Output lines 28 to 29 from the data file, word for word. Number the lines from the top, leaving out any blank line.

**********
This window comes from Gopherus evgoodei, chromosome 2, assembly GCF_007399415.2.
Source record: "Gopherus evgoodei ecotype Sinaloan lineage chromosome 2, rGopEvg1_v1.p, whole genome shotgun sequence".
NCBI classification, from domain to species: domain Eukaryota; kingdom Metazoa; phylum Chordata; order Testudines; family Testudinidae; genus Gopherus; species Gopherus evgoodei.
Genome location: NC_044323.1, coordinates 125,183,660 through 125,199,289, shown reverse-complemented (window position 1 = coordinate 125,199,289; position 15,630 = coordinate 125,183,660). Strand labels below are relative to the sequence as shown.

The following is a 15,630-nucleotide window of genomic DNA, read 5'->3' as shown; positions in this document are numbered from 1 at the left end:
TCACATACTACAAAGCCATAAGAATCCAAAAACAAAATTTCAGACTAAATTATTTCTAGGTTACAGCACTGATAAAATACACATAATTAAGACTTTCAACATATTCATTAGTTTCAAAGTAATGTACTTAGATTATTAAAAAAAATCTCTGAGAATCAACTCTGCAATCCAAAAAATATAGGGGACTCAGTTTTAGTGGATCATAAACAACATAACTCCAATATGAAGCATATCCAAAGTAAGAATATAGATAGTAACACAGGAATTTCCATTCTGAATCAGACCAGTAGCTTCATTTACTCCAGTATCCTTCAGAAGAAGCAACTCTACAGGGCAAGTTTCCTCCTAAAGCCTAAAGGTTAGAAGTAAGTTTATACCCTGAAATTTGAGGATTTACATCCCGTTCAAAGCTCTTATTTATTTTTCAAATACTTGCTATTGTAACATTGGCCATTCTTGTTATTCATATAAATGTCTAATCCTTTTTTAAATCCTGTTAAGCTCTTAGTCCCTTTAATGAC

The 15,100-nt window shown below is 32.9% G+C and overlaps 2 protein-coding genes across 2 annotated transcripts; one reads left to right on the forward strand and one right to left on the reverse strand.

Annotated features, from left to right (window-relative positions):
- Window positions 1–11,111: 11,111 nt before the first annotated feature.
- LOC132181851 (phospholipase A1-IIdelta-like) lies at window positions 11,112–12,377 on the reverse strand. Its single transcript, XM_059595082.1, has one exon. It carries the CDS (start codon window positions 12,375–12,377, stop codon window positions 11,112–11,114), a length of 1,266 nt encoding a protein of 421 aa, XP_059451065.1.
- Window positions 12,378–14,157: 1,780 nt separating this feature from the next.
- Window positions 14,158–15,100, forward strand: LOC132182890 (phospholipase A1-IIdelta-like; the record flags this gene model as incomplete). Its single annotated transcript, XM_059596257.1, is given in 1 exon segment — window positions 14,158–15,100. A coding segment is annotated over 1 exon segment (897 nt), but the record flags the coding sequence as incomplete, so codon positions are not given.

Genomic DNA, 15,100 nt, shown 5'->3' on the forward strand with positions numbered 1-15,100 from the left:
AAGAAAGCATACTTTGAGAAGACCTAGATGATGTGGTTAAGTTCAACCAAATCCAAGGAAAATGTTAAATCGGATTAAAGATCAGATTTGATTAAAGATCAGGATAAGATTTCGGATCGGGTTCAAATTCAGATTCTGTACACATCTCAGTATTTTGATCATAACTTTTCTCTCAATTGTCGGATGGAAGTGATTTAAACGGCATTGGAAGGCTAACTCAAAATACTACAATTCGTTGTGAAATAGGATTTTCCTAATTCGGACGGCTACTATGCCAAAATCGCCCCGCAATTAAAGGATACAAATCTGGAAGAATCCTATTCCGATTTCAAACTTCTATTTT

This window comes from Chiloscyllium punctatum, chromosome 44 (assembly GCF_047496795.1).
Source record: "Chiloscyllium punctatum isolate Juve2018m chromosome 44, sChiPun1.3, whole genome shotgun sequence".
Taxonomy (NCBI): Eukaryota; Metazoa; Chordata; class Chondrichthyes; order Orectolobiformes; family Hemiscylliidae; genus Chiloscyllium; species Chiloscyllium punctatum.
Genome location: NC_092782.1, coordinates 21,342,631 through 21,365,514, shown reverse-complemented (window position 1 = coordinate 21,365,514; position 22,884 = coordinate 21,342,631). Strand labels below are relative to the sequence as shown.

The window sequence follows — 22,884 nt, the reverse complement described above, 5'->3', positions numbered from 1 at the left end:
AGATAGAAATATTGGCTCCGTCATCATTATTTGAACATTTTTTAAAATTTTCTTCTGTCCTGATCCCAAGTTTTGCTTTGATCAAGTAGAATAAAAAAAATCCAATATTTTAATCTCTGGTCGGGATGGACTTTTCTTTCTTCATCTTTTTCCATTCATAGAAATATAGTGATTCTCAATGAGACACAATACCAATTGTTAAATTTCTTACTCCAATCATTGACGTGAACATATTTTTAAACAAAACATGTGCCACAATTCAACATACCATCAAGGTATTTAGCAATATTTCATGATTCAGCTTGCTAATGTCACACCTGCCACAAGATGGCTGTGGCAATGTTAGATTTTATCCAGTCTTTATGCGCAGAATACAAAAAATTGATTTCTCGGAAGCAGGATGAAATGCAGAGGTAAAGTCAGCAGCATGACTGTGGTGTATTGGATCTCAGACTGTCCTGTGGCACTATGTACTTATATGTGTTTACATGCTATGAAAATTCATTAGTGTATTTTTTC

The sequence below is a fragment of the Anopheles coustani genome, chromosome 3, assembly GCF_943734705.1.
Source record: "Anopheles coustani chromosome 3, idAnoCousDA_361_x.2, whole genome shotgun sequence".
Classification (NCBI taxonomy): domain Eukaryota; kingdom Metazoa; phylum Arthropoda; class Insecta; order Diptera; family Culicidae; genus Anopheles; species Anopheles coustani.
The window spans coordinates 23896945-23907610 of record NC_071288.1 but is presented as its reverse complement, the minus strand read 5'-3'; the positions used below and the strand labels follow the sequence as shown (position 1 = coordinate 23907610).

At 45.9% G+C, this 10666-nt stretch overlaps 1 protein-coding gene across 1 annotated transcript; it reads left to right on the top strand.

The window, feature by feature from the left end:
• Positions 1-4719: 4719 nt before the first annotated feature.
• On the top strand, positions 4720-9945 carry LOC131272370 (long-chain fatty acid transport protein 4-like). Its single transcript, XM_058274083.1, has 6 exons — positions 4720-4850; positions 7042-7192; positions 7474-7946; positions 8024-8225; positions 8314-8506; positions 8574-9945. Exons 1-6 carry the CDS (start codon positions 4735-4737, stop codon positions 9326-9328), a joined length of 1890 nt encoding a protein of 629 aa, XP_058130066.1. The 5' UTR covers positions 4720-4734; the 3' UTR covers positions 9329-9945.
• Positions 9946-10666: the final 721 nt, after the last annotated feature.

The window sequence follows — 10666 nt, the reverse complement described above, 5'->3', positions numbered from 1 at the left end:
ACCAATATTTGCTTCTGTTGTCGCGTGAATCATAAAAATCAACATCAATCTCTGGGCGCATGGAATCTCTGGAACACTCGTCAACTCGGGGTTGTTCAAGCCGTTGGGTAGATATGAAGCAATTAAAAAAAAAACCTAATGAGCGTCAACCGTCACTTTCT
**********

• On the top strand, positions 4720-9945 carry LOC131272370 (long-chain fatty acid transport protein 4-like). Its single transcript, XM_058274083.1, has 6 exons — positions 4720-4850; positions 7042-7192; positions 7474-7946; positions 8024-8225; positions 8314-8506; positions 8574-9945. Exons 1-6 carry the CDS (start codon positions 4735-4737, stop codon positions 9326-9328), a joined length of 1890 nt encoding a protein of 629 aa, XP_058130066.1. The 5' UTR covers positions 4720-4734; the 3' UTR covers positions 9329-9945.
• Positions 9946-10666: the final 721 nt, after the last annotated feature.